20 November 2021

Is the Northern Powerhouse a Casualty of Brexit?

Author Cnbrb Licence  CCO 1.0 Source Wikimedia Commons

Jane Lambert

The announcements in the Department for Transport's Integrated Rail Plan for the North and Midlands of the cancellation of HS3 and the spur of the HS2 to Leeds and Sheffield were as predictable as they were regrettable. It would appear from Helen Pidd's article Government planning ‘to put HS2 on stilts through Manchester’ in The Guardian on 19 Nov 2021 that even the western spur is to be constructed on the cheap. The reason for the announcements is that the current government regards the Northern Powerhouse project as an exercise in regional development, not unlike similar projects of the last 100 years, rather than the construction of a conurbation of 6 million people to serve as a vibrant industrial, commercial and cultural counterweight to London.

As I said in Northern Powerhouse in 2017:

"The Northern Powerhouse was conceived in the days of the Coalition by the former Deputy Prime Minister, Nick Clegg, and the former Chancellor, George Osborne, as a strategy to stimulate economic growth in the North of England by developing the principal cities of the North of England into a counterweight to London through improving transport links and investing heavily in science, technology, the arts and education (see the speech by the Rt Hon George Osborne We need a Northern powerhouse 23 June 2014)."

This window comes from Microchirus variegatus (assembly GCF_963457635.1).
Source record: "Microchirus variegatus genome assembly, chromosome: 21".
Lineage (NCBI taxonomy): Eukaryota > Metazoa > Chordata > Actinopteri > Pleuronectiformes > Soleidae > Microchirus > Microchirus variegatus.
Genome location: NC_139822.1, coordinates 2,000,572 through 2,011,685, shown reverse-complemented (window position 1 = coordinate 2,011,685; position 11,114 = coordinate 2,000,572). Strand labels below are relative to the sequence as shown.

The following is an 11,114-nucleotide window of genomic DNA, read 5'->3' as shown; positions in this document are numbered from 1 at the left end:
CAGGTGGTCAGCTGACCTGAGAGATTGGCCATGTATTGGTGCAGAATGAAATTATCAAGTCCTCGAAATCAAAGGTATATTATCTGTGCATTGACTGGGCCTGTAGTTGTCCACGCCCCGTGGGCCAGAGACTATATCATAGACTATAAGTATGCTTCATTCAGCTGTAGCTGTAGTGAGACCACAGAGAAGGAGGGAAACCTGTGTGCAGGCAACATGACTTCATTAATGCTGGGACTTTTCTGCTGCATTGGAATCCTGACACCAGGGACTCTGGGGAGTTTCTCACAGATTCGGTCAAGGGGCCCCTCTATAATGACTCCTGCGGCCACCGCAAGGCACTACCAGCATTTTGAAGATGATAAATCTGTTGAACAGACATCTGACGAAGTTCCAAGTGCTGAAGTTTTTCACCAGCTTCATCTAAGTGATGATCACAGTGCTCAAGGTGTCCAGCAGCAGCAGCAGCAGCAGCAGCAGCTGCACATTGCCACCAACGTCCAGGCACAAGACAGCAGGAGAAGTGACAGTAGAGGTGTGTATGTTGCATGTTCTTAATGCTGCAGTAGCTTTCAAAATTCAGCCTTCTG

I added:

"Sadly, the present Chancellor, Philip Hammond, lacked his predecessor’s vision. His Northern Powerhouse Strategy has diluted and downgraded the idea of an integrated Liverpool to Leeds conurbation as a viable counterweight to London to a general regional development programme like many others before it for the area north of the Humber and Mersey to the Scottish border."

Hammond has been replaced by Sunak but his vision appears to be just as limited. 

In more than one sense, the Northern Powerhouse is a casualty of Brexit.   Osborne literally as he was removed from his post by May. Clegg lost his seat the year before the referendum but it was pressure for a referendum that swept the Tories back to power with a sufficient majority to govern alone.  However, maybe the idea of a mega-city in the North of England makes less sense when the domestic market suddenly shrinks from 510 million to 67 million.

Before Brexit maps of Britain showed the spurs of HS2 extending from Manchester to Glasgow in the west and from Leeds to Newcastle and Edinburgh in the east but what is the point if Scotland secedes?  The thought that the future boundaries of the state will run from Berwick to Carlisle may well have coloured the decision to abandon a tunnel to Piccadilly and run the new trains into the centre of Manchester on stilts,

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